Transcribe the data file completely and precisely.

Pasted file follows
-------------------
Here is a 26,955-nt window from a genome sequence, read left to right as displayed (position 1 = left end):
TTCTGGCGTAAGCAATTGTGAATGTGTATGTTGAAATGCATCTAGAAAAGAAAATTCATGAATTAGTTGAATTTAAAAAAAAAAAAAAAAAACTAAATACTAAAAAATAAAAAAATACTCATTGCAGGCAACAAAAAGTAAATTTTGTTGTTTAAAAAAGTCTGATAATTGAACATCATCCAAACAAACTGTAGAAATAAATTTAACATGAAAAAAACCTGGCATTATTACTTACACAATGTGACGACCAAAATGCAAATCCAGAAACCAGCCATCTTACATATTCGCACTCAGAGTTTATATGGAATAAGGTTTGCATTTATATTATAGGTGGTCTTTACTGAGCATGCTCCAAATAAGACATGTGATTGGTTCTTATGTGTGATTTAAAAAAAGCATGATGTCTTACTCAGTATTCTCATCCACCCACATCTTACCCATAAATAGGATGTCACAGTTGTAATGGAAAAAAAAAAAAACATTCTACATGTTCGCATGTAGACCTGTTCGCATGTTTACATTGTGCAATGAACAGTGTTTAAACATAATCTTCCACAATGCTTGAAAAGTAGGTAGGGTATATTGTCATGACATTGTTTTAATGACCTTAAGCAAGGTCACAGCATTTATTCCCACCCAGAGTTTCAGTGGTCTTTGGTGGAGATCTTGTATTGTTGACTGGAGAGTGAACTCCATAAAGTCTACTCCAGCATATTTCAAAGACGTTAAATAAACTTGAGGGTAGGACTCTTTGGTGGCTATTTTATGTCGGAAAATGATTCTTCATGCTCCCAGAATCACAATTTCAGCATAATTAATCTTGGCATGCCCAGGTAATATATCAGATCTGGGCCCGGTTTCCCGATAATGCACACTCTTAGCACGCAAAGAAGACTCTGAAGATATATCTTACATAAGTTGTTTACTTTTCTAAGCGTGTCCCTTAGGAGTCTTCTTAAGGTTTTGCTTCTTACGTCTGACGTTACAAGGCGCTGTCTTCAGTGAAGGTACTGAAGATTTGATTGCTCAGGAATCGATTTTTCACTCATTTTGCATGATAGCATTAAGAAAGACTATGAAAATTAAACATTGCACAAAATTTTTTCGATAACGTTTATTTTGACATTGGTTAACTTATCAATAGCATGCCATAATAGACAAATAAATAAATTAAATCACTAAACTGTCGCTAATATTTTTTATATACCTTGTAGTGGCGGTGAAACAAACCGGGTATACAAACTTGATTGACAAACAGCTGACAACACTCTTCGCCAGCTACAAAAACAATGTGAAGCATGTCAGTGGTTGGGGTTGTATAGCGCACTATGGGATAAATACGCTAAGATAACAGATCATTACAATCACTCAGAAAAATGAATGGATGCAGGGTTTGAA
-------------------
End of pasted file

Here is a 26,955-nt window from a genome sequence, read left to right as displayed (position 1 = left end):
TTCTGGCGTAAGCAATTGTGAATGTGTATGTTGAAATGCATCTAGAAAAGAAAATTCATGAATTAGTTGAATTTAAAAAAAAAAAAAAAAAACTAAATACTAAAAAATAAAAAAATACTCATTGCAGGCAACAAAAAGTAAATTTTGTTGTTTAAAAAAGTCTGATAATTGAACATCATCCAAACAAACTGTAGAAATAAATTTAACATGAAAAAAACCTGGCATTATTACTTACACAATGTGACGACCAAAATGCAAATCCAGAAACCAGCCATCTTACATATTCGCACTCAGAGTTTATATGGAATAAGGTTTGCATTTATATTATAGGTGGTCTTTACTGAGCATGCTCCAAATAAGACATGTGATTGGTTCTTATGTGTGATTTAAAAAAAGCATGATGTCTTACTCAGTATTCTCATCCACCCACATCTTACCCATAAATAGGATGTCACAGTTGTAATGGAAAAAAAAAAAAACATTCTACATGTTCGCATGTAGACCTGTTCGCATGTTTACATTGTGCAATGAACAGTGTTTAAACATAATCTTCCACAATGCTTGAAAAGTAGGTAGGGTATATTGTCATGACATTGTTTTAATGACCTTAAGCAAGGTCACAGCATTTATTCCCACCCAGAGTTTCAGTGGTCTTTGGTGGAGATCTTGTATTGTTGACTGGAGAGTGAACTCCATAAAGTCTACTCCAGCATATTTCAAAGACGTTAAATAAACTTGAGGGTAGGACTCTTTGGTGGCTATTTTATGTCGGAAAATGATTCTTCATGCTCCCAGAATCACAATTTCAGCATAATTAATCTTGGCATGCCCAGGTAATATATCAGATCTGGGCCCGGTTTCCCGATAATGCACACTCTTAGCACGCAAAGAAGACTCTGAAGATATATCTTACATAAGTTGTTTACTTTTCTAAGCGTGTCCCTTAGGAGTCTTCTTAAGGTTTTGCTTCTTACGTCTGACGTTACAAGGCGCTGTCTTCAGTGAAGGTACTGAAGATTTGATTGCTCAGGAATCGATTTTTCACTCATTTTGCATGATAGCATTAAGAAAGACTATGAAAATTAAACATTGCACAAAATTTTTTCGATAACGTTTATTTTGACATTGGTTAACTTATCAATAGCATGCCATAATAGACAAATAAATAAATTAAATCACTAAACTGTCGCTAATATTTTTTATATACCTTGTAGTGGCGGTGAAACAAACCGGGTATACAAACTTGATTGACAAACAGCTGACAACACTCTTCGCCAGCTACAAAAACAATGTGAAGCATGTCAGTGGTTGGGGTTGTATAGCGCACTATGGGATAAATACGCTAAGATAACAGATCATTACAATCACTCAGAAAAATGAATGGATGCAGGGTTTGAA